By the Overpass by Terence McCaffrey

By the Overpass

We stared politely at the dead doe
lying in a bed of Aster
by the blackened overpass,

at its glassy, ebony eye, searching;
its splayed, pink tongue, offering
beneath the nuisance of a garish

August sun. Chicken skin,
I might have said of the tongue,
just as distant cattails

began to bow mournfully
in a separate breeze, signaling
the first nadir of a boy’s life:

the thickening thought
of the unnatural order of things,
closed in a hairless breast.

You ventured to recite
over the dissonant sound
of passing traffic a prayer

about giving back to the Earth,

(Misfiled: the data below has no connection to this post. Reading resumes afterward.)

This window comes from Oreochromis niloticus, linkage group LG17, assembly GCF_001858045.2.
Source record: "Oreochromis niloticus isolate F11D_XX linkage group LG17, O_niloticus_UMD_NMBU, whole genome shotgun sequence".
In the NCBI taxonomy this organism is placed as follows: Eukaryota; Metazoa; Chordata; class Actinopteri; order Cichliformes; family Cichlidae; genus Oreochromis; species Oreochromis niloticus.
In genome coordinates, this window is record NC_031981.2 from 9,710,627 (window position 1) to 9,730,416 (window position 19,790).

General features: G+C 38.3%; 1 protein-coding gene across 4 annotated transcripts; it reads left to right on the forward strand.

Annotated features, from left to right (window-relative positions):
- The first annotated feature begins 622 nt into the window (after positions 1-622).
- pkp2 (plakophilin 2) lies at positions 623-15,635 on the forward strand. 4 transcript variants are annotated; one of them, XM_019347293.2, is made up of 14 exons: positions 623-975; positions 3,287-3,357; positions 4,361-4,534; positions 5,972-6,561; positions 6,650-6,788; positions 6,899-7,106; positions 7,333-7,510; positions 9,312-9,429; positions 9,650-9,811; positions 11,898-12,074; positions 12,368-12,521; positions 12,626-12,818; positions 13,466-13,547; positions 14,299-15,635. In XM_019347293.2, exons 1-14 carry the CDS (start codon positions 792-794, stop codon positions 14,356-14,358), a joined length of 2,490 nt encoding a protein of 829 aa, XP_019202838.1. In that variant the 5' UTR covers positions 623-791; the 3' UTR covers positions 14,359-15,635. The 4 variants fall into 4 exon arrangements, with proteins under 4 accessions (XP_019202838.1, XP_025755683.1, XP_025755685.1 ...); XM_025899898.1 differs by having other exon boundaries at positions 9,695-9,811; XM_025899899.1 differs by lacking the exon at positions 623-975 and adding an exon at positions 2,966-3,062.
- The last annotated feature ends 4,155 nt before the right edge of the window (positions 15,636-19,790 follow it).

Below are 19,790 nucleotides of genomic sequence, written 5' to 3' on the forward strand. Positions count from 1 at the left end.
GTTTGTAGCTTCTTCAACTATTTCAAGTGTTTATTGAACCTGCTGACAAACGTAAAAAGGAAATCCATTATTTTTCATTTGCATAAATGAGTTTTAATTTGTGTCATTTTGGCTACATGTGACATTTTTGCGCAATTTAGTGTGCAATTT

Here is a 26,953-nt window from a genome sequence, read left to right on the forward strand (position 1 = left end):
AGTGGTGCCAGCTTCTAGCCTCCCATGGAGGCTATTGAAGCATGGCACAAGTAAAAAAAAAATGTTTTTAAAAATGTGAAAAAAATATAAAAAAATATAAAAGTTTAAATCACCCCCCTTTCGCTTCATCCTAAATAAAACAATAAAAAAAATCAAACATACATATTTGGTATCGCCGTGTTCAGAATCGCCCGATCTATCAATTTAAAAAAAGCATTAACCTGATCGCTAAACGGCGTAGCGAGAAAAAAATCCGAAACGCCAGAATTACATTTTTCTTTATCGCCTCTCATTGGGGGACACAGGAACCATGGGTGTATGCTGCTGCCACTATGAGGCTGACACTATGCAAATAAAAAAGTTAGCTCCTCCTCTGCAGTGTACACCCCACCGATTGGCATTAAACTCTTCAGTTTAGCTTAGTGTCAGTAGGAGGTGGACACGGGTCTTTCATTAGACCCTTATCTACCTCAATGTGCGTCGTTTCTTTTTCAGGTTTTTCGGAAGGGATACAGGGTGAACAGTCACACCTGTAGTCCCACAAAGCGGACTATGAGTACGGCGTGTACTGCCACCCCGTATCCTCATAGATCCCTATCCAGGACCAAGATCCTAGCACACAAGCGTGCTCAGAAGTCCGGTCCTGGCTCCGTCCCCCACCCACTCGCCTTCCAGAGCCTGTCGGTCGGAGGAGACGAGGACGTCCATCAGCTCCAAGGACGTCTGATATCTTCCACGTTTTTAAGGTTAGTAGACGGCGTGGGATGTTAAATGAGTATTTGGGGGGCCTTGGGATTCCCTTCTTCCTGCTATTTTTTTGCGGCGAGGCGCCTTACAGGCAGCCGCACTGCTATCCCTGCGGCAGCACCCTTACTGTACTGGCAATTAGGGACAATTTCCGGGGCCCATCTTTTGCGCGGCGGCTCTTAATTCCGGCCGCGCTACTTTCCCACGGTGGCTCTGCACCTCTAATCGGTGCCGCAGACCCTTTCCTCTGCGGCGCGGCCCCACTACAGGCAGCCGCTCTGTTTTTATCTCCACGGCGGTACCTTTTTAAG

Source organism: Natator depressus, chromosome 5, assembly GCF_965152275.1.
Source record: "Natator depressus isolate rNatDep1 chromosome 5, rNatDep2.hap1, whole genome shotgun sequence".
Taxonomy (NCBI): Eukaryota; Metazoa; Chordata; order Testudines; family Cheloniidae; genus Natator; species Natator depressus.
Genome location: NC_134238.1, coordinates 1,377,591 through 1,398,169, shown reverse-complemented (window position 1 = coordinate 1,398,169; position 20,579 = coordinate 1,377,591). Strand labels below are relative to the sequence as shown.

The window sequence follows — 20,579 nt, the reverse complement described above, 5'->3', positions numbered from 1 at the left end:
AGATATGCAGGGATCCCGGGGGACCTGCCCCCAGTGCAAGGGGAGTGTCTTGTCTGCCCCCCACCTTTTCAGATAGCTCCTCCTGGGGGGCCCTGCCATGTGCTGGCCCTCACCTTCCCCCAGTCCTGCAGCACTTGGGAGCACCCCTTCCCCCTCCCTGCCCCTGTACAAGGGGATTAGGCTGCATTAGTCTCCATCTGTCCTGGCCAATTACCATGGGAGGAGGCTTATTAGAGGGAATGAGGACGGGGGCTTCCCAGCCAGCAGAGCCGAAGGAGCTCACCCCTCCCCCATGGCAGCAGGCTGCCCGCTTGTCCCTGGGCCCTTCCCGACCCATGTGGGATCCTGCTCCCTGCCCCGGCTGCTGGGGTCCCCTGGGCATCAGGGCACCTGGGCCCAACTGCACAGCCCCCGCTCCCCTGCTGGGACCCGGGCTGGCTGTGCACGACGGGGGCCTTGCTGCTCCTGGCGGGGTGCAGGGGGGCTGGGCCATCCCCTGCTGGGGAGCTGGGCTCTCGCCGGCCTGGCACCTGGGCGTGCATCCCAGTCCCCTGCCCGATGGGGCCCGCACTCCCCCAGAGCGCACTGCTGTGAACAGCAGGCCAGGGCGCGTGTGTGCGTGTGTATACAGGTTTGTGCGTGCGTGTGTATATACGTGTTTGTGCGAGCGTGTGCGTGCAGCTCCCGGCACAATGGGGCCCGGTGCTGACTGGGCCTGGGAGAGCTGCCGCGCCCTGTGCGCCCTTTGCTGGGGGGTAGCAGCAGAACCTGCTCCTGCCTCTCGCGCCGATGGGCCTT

blistering forward in life, caring enough…
Despite our growing doubts

that we could ever move past such
tragedy as metal meeting muscle,
one ceasing another’s soft breath.

by Terence McCaffrey

Editor’s Note: It’s difficult to read a poem about a dead deer without thinking about Traveling through the Dark by William Stafford, but this poem meets that poem’s imagery in the center, and adds its own twist at the end.

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